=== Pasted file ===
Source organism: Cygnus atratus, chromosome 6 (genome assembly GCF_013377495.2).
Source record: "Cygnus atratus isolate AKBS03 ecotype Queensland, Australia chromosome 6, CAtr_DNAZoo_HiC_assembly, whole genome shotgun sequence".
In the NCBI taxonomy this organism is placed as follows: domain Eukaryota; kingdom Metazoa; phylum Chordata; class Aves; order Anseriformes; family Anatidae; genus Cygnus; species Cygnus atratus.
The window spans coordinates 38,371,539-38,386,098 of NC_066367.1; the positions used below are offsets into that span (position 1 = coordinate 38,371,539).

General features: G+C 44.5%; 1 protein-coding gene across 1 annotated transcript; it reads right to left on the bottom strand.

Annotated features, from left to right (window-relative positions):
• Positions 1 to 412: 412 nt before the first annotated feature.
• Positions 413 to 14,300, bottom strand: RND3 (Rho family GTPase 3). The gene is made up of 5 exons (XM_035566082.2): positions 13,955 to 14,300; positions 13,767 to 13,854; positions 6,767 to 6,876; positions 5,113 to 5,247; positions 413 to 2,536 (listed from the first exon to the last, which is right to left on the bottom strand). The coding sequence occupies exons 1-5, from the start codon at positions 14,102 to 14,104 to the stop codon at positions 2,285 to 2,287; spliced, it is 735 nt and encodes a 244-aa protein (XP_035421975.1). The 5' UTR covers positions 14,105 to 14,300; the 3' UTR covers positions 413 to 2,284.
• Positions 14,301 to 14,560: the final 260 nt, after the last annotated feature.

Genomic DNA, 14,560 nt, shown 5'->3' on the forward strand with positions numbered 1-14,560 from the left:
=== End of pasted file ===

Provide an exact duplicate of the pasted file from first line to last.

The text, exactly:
Source organism: Cygnus atratus, chromosome 6 (genome assembly GCF_013377495.2).
Source record: "Cygnus atratus isolate AKBS03 ecotype Queensland, Australia chromosome 6, CAtr_DNAZoo_HiC_assembly, whole genome shotgun sequence".
In the NCBI taxonomy this organism is placed as follows: domain Eukaryota; kingdom Metazoa; phylum Chordata; class Aves; order Anseriformes; family Anatidae; genus Cygnus; species Cygnus atratus.
The window spans coordinates 38,371,539-38,386,098 of NC_066367.1; the positions used below are offsets into that span (position 1 = coordinate 38,371,539).

General features: G+C 44.5%; 1 protein-coding gene across 1 annotated transcript; it reads right to left on the bottom strand.

Annotated features, from left to right (window-relative positions):
• Positions 1 to 412: 412 nt before the first annotated feature.
• Positions 413 to 14,300, bottom strand: RND3 (Rho family GTPase 3). The gene is made up of 5 exons (XM_035566082.2): positions 13,955 to 14,300; positions 13,767 to 13,854; positions 6,767 to 6,876; positions 5,113 to 5,247; positions 413 to 2,536 (listed from the first exon to the last, which is right to left on the bottom strand). The coding sequence occupies exons 1-5, from the start codon at positions 14,102 to 14,104 to the stop codon at positions 2,285 to 2,287; spliced, it is 735 nt and encodes a 244-aa protein (XP_035421975.1). The 5' UTR covers positions 14,105 to 14,300; the 3' UTR covers positions 413 to 2,284.
• Positions 14,301 to 14,560: the final 260 nt, after the last annotated feature.

Genomic DNA, 14,560 nt, shown 5'->3' on the forward strand with positions numbered 1-14,560 from the left: